Why I am a Member of the Permanent Opposition

Washington, CT. Every now and again, my little petal, The Concept catches me leering with sardonic delight at the television while one or another primped and coiffed “television journalist” summarizes the latest human disaster in a 60 second sound bite. Looking at me with undisguised contempt she usually intones: “Why do you enjoy misery so much, you really are sick.” Having answered her own question, she then sweetly swears as she peremptorily retreats but this is not her fault as it is a malady she picked up from over thirty years with me. Contact Tourette’s is the medical term I believe. Her rightful insult generally elicits a giggle on my part but the reverie is always brief because the nightly broadcast of headlong human decline re-grips me in another confirmation of the rather flexible definition of “progress.” Just so you don’t get the wrong idea, I do not relish human disaster by any means. What appeals to my sense of satire is the cockeyed notion that we must shoehorn global agony and the machinations of the State into a primary place of importance within our life of immediate concerns.

Rest assured, I always take whatever I see on the telly or within our nervous print media with a grain of salt because after all, it is the madcap bulletin board of that simulacrum of easy existence we have come to take for reality in this noisy information age. Real it ain’t. Reality cannot be transmitted across the airwaves and survive intact. The airwaves and distance refract it. The scenes of political confusion, disaster or debauch are certainly real where they occur but somehow, the process of reporting them from afar has grafted a kind of nervous siege mentality upon the loyal viewing audience. As a “people”, an interestingly loaded term to be sure but for lack of a better term, as a people, we now accept that our sphere of proper influence is somewhere 50 degrees of latitude or longitude distant. Nonetheless, one can either be seduced by the show or view it as an ethnologist might ponder some tribe of oddball primitives painting themselves with bear grease and fox droppings before a brisk jaguar dance at the foot of the cargo shrine. The American Spectator likes to watch. It is to the point now of obsession and obsession is just another avenue of distraction. I’d rather watch the spectators. To inform one’s viewing enjoyment of the national spectator, one must be fully conversant in the kabuki of our silly media rituals, its shibboleths and solemnized half-truths.

Chief among these media presumptions is the idea of an unassailable and permanently ascendant goodness of the American Juggernaut. Despite producing a nightly summary of some of the more preposterous insults to human organization in history, the American Media is dutiful in perpetuating a notion of Eternal Progress, a parade of unremitting growth and prosperity, a movable feast of relentless novelty and all of it open for the citizen’s plucking like a fat juicy pomegranate. Recently, economic travails have required a bit of chastening on the part of our toothy prognosticators. They recite the dim statistics but are prone to champion any meek good news, however fleeting, as a major return to the glory days of our consumer paradise. To make it sporting, the media has taken a page from the Roman Coliseum and divided itself into teams of Reds and Blues so that the reclining viewer can easily resist the formerly American urge to doubt in order to slide into the contoured leather seats of Conventional Wisdom. Buckle up, buy the ticket and as Doc Thompson averred, take the ride.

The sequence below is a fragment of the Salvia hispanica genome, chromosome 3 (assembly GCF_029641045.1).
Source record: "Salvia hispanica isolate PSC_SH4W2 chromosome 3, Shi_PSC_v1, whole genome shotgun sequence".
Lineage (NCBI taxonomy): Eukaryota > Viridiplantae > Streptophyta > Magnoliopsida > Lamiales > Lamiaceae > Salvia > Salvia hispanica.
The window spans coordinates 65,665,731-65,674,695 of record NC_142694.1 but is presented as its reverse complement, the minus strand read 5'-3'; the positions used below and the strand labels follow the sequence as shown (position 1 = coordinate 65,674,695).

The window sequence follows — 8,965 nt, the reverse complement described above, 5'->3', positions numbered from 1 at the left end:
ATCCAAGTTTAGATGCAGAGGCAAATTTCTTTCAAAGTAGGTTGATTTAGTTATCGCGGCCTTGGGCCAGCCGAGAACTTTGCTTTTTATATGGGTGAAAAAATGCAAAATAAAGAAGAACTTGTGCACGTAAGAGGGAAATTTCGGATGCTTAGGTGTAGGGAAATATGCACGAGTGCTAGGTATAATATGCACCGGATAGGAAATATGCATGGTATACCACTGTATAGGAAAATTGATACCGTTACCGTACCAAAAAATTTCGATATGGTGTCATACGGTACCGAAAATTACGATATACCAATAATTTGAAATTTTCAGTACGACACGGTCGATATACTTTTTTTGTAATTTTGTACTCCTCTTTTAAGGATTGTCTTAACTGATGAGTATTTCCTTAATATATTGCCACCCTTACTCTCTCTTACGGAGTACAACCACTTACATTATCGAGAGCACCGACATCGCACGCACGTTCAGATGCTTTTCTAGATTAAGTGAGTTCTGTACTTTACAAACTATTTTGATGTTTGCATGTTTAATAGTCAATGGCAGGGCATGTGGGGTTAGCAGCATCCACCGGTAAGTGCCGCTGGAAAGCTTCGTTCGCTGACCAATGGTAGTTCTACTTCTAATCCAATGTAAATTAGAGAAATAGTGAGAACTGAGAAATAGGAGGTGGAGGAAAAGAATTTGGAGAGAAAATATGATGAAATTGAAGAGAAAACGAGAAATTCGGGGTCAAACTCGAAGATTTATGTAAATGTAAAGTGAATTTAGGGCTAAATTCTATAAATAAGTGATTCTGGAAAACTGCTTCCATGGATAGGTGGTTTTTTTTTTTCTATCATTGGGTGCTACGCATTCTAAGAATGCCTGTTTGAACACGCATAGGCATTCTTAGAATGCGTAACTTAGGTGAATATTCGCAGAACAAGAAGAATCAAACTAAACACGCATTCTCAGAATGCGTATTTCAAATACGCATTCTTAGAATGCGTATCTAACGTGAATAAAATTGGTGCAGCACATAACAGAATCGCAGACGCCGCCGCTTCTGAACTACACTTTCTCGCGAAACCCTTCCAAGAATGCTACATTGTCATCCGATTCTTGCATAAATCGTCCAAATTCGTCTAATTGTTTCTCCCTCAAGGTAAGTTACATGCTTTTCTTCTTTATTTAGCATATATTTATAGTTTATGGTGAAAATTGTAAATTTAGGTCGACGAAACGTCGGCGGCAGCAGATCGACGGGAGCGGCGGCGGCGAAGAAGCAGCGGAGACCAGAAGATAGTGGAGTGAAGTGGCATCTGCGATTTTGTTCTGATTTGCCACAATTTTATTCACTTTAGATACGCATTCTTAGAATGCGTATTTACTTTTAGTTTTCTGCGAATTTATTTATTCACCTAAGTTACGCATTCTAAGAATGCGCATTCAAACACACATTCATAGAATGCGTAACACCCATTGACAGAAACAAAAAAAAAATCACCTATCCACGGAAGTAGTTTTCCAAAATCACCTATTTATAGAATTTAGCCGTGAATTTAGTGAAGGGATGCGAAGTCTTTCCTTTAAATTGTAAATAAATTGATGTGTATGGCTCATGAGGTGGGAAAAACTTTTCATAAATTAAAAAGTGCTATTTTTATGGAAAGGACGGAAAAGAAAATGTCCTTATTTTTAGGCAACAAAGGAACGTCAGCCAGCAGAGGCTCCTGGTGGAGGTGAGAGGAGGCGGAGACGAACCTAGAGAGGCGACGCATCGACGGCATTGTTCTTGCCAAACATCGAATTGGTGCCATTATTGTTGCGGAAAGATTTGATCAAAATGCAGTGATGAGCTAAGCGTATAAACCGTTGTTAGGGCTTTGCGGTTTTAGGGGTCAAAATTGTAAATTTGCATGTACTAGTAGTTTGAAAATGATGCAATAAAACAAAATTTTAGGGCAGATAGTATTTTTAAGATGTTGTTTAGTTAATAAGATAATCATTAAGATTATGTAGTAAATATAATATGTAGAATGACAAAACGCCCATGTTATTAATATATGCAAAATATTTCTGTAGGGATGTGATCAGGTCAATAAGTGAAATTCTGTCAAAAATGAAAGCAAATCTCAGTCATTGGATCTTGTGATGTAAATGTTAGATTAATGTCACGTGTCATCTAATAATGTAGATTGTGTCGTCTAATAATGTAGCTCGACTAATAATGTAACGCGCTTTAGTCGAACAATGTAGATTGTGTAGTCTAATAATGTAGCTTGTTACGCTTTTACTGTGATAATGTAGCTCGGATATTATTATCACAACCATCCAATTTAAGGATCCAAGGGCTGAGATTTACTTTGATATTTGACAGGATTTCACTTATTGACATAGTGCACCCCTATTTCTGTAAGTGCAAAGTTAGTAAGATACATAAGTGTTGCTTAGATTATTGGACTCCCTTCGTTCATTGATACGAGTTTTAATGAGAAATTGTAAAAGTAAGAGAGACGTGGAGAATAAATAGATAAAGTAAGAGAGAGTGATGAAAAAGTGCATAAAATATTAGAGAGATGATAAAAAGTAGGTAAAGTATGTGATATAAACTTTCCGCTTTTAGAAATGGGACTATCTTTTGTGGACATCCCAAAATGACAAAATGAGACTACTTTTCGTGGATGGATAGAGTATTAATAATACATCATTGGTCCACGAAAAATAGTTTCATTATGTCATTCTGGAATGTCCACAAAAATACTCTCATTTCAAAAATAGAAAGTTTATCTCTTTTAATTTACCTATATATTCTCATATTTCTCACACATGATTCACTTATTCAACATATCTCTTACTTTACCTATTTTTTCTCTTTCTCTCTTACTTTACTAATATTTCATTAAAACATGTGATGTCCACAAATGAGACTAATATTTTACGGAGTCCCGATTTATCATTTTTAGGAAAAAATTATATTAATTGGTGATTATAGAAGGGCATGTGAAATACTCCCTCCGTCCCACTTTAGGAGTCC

What a ride it is. Lately, we have been treated to a rather crude fight between forces of that shimmering bon mot of “Change” and their dastardly opponents in the dread “Party of No”. Would that there was a measurable distinction between the current teams of the organized spectator sport called American politics. But there isn’t. The teams go back and forth, up and down the field between commercial breaks and the end result is somewhere around $400,000.00 in debt in unfunded liability for every household in the good old U.S.A.. If you don’t know what “unfunded liability” is, just take out your atlas and locate the page depicting the District of Columbia.

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